Image of Anthony Wheeler via 247 Sports
With linebacker (at least ILB) being such a need in this 2015 class, and with the…shall we say…mixed opinions on OU linebacker coach Tim Kish, we wanted to take a closer look at where things currently stand with some of the Sooners top targets.
Justin Hilliard – St. Xavier – Cincinati, Ohio
Oklahoma does not have a strong track record of signing recruits out of Ohio. In fact, I believe the last time the Sooners even offered a linebacker out of Ohio was Trey Depriest (Class of 2011), who eventually signed with Alabama. But they are once again dipping into the Buckeye state with Hilliard and it’s pretty easy to see why. He’s a kid who possesses elite skills for an inside linebacker. He has a warrior mentality and loves to deliver big hits. And he’s able to do so with such ease because of hip flexibility.
He will be a sideline-to-sideline type of player at the next level and has been coached very well, which should translate to him being a plug in and play guy early in his college career. One of the aspects of his game that excites me the most is his ability to rush the passer in a variety of ways. He has such incredible strength, that his bull rush is quite effective even against larger tackles at the high school level. But at the same time, he is even shifty enough to beat the running back with a quick side-step and swipe.
His coverage ability at this point would probably be his least refined area, but it really looks to me like it could simply be a product of his h.s. coaches rather use him to rush the passer than an inability to cover in space. Which makes sense with his elite tools, plus he has good timing on batting down passes. No should come as no surprise he holds offers from coast-to-coast, but OU did make the cut for his Top 10. That said, I still expect it to remain an uphill climb to actually land him.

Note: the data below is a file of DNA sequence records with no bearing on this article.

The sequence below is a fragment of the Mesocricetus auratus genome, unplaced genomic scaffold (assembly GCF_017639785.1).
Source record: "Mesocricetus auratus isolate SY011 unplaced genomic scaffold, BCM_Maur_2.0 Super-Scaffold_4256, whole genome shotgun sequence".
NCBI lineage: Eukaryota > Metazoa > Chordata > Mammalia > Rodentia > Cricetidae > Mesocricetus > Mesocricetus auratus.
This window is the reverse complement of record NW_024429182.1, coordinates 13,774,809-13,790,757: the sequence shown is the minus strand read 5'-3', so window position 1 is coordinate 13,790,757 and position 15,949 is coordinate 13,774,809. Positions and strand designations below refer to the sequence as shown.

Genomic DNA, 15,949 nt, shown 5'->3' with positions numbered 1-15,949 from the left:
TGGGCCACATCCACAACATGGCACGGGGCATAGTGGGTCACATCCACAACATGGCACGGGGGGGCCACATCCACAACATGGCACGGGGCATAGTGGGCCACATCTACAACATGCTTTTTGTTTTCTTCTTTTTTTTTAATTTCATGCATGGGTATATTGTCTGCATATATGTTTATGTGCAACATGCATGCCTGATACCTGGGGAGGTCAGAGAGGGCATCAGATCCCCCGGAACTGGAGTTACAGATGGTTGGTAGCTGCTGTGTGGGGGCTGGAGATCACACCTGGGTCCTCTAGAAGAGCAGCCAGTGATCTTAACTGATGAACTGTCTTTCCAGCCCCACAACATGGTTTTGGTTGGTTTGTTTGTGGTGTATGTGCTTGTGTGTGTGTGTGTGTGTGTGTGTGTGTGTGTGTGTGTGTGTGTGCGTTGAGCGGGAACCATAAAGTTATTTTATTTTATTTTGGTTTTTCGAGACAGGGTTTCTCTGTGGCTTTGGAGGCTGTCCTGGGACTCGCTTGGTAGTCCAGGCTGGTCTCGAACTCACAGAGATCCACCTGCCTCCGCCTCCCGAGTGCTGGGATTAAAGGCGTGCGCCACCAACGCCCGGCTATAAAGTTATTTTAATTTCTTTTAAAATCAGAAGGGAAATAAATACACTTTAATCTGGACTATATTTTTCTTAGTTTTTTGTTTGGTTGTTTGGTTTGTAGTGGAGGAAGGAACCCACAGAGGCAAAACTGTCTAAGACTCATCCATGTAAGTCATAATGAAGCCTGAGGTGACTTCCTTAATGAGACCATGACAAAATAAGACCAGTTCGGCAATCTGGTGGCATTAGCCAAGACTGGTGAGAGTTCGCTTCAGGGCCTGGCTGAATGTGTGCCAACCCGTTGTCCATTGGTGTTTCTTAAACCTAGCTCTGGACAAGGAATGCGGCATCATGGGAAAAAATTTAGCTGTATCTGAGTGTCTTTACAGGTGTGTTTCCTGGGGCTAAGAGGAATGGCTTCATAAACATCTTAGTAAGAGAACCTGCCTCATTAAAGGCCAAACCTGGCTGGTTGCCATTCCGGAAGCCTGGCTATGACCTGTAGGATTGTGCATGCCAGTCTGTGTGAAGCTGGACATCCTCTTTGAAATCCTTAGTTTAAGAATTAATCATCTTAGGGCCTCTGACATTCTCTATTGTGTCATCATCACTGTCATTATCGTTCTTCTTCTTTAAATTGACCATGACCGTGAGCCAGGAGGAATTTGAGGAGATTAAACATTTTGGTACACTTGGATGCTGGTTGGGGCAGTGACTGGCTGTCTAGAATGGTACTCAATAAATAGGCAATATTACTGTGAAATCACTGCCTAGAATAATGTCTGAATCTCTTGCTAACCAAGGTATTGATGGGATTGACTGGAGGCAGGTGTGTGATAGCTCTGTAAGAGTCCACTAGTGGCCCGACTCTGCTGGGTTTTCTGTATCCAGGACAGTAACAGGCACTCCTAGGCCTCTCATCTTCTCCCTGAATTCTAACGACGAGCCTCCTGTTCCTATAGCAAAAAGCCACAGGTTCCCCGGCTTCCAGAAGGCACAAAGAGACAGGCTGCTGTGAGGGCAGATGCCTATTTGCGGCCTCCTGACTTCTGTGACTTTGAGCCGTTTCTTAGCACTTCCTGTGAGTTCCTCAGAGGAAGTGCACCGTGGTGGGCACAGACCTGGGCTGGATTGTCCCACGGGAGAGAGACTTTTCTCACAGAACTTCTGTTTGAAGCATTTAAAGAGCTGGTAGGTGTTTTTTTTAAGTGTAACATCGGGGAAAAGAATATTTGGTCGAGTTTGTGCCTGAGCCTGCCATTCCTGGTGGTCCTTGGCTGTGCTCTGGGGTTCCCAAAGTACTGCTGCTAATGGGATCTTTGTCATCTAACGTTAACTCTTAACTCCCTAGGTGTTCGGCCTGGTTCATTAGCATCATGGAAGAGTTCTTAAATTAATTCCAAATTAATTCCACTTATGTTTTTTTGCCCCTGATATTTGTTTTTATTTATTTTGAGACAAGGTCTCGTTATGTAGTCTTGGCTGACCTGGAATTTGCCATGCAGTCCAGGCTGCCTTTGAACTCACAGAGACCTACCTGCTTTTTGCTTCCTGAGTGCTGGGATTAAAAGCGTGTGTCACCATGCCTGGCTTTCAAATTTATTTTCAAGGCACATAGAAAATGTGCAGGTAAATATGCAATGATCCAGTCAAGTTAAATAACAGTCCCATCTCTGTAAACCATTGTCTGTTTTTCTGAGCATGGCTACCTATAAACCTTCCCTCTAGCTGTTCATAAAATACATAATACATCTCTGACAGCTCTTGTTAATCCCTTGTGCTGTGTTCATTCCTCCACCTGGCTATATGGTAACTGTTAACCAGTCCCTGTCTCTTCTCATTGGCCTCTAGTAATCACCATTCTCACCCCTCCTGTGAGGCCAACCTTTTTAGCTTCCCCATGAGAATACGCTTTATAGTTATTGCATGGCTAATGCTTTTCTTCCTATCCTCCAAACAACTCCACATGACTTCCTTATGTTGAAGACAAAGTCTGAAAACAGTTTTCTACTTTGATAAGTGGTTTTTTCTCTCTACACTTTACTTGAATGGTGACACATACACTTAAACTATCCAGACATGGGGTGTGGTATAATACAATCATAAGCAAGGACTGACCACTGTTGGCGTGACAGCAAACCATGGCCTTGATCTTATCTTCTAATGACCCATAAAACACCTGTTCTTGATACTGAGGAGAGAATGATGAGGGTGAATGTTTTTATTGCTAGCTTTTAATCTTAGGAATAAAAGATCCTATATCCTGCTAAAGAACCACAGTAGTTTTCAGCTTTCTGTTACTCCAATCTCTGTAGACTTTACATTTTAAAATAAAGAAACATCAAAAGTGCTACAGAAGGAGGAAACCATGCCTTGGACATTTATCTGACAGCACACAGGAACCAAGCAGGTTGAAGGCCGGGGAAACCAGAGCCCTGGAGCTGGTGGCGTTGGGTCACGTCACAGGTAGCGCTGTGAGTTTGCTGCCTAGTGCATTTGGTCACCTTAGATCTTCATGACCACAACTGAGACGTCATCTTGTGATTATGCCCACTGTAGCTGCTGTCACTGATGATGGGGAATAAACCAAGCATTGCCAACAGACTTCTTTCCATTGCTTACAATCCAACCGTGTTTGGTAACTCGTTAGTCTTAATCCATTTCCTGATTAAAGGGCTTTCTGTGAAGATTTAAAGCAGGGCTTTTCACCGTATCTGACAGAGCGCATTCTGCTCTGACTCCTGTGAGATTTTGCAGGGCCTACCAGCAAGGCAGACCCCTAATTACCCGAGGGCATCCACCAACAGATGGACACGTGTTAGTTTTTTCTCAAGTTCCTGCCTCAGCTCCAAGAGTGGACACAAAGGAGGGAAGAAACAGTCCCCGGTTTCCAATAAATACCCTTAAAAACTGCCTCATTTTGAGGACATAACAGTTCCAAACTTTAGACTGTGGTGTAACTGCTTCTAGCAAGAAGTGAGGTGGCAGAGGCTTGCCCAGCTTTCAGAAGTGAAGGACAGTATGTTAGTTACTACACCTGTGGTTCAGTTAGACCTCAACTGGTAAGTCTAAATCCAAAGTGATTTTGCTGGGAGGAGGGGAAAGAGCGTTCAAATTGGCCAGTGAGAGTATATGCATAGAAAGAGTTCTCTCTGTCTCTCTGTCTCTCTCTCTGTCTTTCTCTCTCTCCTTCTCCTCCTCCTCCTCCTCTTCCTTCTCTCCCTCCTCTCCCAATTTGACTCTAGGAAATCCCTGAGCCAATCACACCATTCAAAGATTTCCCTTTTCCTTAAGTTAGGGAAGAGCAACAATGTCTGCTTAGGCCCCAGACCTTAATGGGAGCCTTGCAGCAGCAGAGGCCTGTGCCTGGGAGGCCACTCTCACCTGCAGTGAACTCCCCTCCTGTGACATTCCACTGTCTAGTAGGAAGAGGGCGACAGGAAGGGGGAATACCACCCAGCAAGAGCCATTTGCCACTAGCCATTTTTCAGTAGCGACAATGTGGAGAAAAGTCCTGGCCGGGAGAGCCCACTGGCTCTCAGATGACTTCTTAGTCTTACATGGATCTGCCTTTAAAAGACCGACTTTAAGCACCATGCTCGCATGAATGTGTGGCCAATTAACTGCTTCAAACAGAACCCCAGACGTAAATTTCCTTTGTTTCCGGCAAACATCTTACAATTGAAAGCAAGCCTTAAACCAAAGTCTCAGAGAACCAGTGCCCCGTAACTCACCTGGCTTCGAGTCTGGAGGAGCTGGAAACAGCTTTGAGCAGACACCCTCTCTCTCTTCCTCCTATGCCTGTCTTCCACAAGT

Anthony Wheeler – Skyline – Dallas, Texas
Wheeler is more of your throwback inside linebacker. He physically imposes his will on running backs and loves to play with his authority. He reads and reacts very quickly. At times he can show some sloppy footwork, but anyone would fall in love with his style of play.
When you first watch him on film, you think you’re seeing more of an inside the box type of MLB. A guy who might be somewhat limited from making those sideline-to-sideline plays, but he seems to have enough straight line speed to trump that initial analysis. You don’t see a lot of coverage on his film, which does raise a few questions about his hips. And that’s something I was already skeptical about.
Overall, you get a hard nosed linebacker that could really be a tone setter on the defensive end. He plays the game with moxie and can absolutely deliver a blow. He reads and reacts so well, that it can easily overcompensate for whatever quickness deficiencies he may have. Oklahoma has seen some recent success at Dallas Skyline, as recent graduate Corey Nelson and current Sooner Frank Shannon hail from the same program.
Cameron Townsend – Ridge Point – Missouri City, Texas
Townsend is exactly what Coach Mike is looking for in a replacement for Eric Striker. Townsend has a good initial burst and while it may not quite be as explosive as Striker’s, it is still very good. Where he really stands out though is in the hips. He almost seems to have a slight pigeon toe’d style to how he runs, which allows him to have his hips on a swivel. He looks to be longer than Striker as well, actually his wing span almost looks similar to that of Elvis Dumervil. A guy that may be shorter from a pure height perspective, but plays with such good leverage (in part, because of said length) that offensive tackles can’t reach him. You may or may not have heard how coaches are referring to that now as “9-tech-jam-7.”
I first heard the term from a Texas A&M staff member, and essentially this player is now playing just outside of the TE. With the idea for him to at the line to where his head is crossing the TE’s body, but allowing his body to remain outside of the TE. This allows the player to play both the C and D-gap. The ultimate goal being to jam the TE strong enough the C-gap evaporates, so that now the Jack backer can play just the D-gap and will be a force player.
Townsend’s long arms help him establish great leverage, which the technique described needs in a player, plus with his elusive hips, he seems to be a guy that can easily execute counter and double moves with the right coaching. He also seems to be athletic enough to play coverage seamlessly. Loose hips gives promise to a coach that this player will have the ability to play some man, and for sure zone.